Monday, 18 February, 2019

German Court Authorizes Extradition to Spain of Catalonia's Former Leader

German court authorises extradition of Carles Puigdemont | Spain News German court says Carles Puigdemont extradition is permissable
Deanna Wagner | 13 July, 2018, 01:18

A German court made a decision to allow former Catalonian leader Carles Puigdemont's extradition to Spain for misuse of public funds.

He therefore can not be extradited on a "rebellion" charge and, if he is returned to Spain, Spanish authorities can not prosecute Puigdemont based on that accusation. This means that he can only be tried on the former charge once he is back in Spain.

The court has not made a decision to impose any precautionary measures on Puigdemont, meaning that he remains a free man.

The court in Schleswig-Holstein gave its green light to the extradition of the 55-year-old for misuse of public funds but not rebellion, which carries up to 25 years in jail.

Puigdemont is one of 13 separatist leaders accused of rebellion, four of whom are in self-exile in various European countries. Junqueras, along with five other figures from the pro-independence drive, has been in pre-trial custody since November.

A spokeswoman for the court said: "The court decided this morning that an extradition due to the accusation of misuse of public funds is permissible".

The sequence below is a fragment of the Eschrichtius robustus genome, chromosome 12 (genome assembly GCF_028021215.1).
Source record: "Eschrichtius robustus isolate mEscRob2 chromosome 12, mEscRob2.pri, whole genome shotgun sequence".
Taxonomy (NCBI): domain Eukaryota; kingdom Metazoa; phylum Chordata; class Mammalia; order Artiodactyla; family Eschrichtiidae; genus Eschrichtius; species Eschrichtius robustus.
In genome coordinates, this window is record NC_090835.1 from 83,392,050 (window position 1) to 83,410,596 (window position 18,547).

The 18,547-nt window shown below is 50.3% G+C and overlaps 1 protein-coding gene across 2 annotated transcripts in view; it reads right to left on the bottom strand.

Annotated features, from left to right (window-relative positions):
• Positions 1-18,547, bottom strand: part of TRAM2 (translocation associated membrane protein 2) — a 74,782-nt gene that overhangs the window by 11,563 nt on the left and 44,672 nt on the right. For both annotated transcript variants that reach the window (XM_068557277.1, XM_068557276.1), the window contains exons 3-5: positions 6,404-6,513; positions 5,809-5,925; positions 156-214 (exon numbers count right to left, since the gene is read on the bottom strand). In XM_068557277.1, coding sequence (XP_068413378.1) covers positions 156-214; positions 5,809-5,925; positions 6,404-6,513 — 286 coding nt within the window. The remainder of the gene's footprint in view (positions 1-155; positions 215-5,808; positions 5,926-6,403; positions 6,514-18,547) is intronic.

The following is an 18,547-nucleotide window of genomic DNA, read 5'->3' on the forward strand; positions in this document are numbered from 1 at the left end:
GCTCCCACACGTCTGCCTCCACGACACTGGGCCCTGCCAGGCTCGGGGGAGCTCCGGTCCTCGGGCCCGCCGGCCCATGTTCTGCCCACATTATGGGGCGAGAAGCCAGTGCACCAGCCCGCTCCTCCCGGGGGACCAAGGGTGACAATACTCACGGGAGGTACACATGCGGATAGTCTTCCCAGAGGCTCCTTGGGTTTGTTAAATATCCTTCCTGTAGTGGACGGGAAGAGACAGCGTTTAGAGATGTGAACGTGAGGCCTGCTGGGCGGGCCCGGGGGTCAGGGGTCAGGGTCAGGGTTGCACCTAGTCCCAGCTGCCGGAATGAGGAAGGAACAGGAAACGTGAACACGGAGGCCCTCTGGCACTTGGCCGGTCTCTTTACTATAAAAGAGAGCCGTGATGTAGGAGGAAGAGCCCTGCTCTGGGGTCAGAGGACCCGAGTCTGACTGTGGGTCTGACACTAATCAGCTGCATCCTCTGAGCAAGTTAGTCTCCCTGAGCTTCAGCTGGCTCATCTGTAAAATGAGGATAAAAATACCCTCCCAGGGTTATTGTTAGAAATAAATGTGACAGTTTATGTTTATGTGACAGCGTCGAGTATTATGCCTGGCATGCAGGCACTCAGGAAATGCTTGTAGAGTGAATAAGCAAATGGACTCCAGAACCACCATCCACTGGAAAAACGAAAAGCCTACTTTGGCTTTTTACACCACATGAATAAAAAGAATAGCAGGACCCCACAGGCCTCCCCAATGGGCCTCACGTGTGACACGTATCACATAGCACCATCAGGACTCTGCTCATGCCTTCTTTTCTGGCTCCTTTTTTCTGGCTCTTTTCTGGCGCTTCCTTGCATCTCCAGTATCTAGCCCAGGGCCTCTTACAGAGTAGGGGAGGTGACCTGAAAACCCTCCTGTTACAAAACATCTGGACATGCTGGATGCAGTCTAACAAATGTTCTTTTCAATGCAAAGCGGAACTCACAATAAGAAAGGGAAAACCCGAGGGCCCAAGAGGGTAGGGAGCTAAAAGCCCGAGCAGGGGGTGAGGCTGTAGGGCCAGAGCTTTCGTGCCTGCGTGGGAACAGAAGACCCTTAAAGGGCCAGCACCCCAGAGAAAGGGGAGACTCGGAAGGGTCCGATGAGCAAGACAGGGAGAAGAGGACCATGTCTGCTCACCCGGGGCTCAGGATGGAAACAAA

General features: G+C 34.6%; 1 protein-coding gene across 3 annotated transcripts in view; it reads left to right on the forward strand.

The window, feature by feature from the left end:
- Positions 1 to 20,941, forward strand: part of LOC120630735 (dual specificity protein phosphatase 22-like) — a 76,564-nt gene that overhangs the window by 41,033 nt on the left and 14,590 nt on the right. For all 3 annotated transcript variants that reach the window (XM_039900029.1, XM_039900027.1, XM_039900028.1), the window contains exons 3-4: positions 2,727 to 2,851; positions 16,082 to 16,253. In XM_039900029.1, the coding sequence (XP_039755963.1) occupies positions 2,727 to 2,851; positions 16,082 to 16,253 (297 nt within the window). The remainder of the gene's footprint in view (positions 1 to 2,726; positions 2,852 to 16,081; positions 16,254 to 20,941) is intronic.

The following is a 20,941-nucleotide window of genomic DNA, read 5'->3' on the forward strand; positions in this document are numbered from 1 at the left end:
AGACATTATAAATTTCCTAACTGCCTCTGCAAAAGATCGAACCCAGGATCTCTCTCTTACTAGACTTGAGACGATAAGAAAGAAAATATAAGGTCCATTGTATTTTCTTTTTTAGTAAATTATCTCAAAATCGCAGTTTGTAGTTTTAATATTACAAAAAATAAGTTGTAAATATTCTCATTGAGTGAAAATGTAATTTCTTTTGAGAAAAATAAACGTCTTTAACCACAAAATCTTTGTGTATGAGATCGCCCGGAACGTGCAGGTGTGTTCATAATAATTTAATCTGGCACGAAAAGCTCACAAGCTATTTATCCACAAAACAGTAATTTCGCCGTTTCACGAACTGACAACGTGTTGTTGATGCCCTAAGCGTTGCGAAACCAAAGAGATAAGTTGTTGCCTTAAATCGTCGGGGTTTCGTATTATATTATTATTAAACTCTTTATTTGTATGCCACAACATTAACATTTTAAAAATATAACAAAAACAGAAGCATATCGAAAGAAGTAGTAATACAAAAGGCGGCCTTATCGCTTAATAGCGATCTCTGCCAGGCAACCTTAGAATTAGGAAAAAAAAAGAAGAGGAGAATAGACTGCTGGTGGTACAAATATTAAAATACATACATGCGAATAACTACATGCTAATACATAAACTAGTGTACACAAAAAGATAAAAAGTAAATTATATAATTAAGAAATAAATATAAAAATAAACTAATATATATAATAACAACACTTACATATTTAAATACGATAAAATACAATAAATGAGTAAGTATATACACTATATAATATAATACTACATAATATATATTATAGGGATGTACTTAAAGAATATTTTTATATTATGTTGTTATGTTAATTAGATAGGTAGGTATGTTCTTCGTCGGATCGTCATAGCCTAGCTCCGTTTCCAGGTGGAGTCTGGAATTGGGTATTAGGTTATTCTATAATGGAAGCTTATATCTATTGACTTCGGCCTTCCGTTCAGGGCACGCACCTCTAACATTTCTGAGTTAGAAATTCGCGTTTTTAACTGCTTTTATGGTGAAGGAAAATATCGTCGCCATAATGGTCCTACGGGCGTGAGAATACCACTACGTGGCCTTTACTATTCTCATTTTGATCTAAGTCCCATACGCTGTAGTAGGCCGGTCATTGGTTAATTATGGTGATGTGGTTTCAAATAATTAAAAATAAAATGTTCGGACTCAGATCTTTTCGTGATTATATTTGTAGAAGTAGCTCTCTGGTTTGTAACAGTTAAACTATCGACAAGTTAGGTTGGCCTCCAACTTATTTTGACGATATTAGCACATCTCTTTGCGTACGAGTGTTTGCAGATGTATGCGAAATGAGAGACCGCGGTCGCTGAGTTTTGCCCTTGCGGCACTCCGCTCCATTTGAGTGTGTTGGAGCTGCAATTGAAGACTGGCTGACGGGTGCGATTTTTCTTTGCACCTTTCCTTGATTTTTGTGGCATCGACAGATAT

Mr Puigdemont went into exile in Belgium after Madrid sacked him and his government for unilaterally declaring independence for Catalonia... Several other politicians have also fled Spain, heading to countries such as Belgium, Switzerland and Scotland.

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The court thus rejected the German state prosecutor's argument that the Spanish charge of "rebellion" could be equated with the German penal code's charge of "high treason".

Puigdemont has been on bail since April, after a court ruled he could not be extradited for rebellion, as that was not actionable under German law. "The scale of the violence needed for high treason was not reached during the disturbances". The text continues: "Puigdemont was only aiming for a referendum to be held [.] He was not the inciter of violence".

He is wanted in Spain for alleged misuse of public funds in relation to Catalonia's independence declaration, as well as "rebellion" in organising a referendum that Madrid deemed illegal.

"We have defeated the main lie given by the state. We will fight until the end, and we will win!"

The Spanish government rejects Catalan independence.

"This demonstrates once again the mistakes and lies behind a legal case which should never have been opened".